by S.T. Patrick
Bob Woodward’s newest book, Fear: Trump in the White House, stands atop the New York Times Bestseller list for Hardcover Non-Fiction. Woodward skeptics and Watergate revisionists still question Woodward’s monarchical hold on modern journalism and publishing. In this issue, contributing editor S.T. Patrick continues a series that will spotlight the questionable tactics and little-known fallacies of Bob Woodward’s journalistic career. This is part two in the series.
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On March 6, 1989, would-be authors Len Colodny and Robert Gettlin sat with The Washington Post’s Bob Woodward in preparation for what would be their upcoming book Silent Coup: The Removal of a President (1991). Woodward and co-author Carl Bernstein had written what establishment historians and educators considered the two books of record on the end of Richard Nixon’s presidency: All the President’s Men (1974) and The Final Days (1976). Both would be made into films. On this day, however, Colodny and Gettlin had confirmed information that would turn the Watergate story – and Woodward’s role in it – on its head.
Woodward verified that he had worked at the Pentagon as a communications officer. This was already in contrast with the book and film notion of Woodward as a bottom-rung hoofer who was fighting his way up the journalistic ladder at The Post. The film created the legend that all Woodward had done was to write about the lack of cleanliness in local restaurants. When the editors debated the oncoming storm of Watergate reporting, it was in an effort to decide if Woodward was even qualified to write such a consequential story. In reality, he was, and the editors knew it.
Woodward denied to Gettlin that he had any other function at the Pentagon beyond once being a communications watch officer. Gettlin then asked if Woodward had ever done “any briefings of people”?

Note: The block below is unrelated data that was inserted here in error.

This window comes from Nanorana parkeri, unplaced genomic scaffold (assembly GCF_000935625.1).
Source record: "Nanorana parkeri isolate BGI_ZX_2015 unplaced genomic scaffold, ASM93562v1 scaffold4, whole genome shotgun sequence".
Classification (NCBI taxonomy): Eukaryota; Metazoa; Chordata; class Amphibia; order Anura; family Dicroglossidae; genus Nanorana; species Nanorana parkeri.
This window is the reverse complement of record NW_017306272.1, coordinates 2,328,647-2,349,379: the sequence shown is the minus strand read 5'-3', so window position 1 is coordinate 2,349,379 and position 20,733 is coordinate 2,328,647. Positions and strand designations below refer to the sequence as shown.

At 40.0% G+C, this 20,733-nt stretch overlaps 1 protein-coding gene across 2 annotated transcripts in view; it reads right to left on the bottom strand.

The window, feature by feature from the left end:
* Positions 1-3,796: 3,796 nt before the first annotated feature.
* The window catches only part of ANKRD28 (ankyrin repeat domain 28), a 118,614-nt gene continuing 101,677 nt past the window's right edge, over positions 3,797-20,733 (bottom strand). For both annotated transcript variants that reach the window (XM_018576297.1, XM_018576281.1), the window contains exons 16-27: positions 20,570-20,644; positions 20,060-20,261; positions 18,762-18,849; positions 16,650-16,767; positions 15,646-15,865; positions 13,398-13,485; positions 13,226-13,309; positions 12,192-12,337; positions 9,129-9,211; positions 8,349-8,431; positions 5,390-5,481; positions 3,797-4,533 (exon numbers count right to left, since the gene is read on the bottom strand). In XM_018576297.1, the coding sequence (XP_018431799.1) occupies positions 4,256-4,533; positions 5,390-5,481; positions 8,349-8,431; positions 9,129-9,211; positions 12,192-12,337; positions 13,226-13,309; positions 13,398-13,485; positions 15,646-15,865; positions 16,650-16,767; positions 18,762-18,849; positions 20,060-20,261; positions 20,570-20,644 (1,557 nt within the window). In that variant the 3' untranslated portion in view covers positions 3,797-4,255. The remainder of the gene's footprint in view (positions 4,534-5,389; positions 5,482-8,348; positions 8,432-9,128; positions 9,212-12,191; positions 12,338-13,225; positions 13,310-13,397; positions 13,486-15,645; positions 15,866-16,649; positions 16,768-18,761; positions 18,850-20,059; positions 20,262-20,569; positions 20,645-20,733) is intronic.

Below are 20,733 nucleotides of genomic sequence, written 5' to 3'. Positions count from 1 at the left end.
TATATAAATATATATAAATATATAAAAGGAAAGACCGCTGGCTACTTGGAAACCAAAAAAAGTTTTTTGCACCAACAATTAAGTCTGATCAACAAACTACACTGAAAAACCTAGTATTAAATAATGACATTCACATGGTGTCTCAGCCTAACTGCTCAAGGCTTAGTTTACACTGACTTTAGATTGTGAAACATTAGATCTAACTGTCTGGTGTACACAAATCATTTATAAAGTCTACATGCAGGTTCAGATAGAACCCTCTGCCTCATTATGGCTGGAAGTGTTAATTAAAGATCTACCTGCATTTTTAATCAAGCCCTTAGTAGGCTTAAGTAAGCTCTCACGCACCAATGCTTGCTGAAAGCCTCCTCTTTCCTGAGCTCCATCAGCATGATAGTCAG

“Never! … And I defy you to produce somebody who says I did a briefing. It’s just… it’s not true,” Woodward responded.
The conversation turned to Gen. Alexander Haig, who had become Nixon’s chief of staff upon the urged resignation of H.R. Haldeman. Tim Weiner, upon Haig’s death in 2010, wrote in The New York Times that Haig had been the “acting president” while Nixon was pre-occupied with Watergate. Haig biographer Roger Morris wrote that President Gerald Ford’s pardon of Nixon was also a de facto pardon of Haig, as well. Haig had played an important role in the transition from Nixon to Ford, and had even been one of the most instrumental voices privately encouraging Nixon’s resignation. If Haig had a previous working relationship with Woodward, and if Woodward’s stories were contradictory to the Nixon administration’s best interests, then the relationship and roles of both Woodward and Haig in relation to Nixon’s fall demanded examination.
“I never met or talked to Haig until some time in the spring of ’73,” Woodward responded. That Woodward had never done briefings, had never been a briefing officer, and had never met Haig until 1973 were ideas that sources “in a position to know,” as Gettlin called them in the interview, contradicted.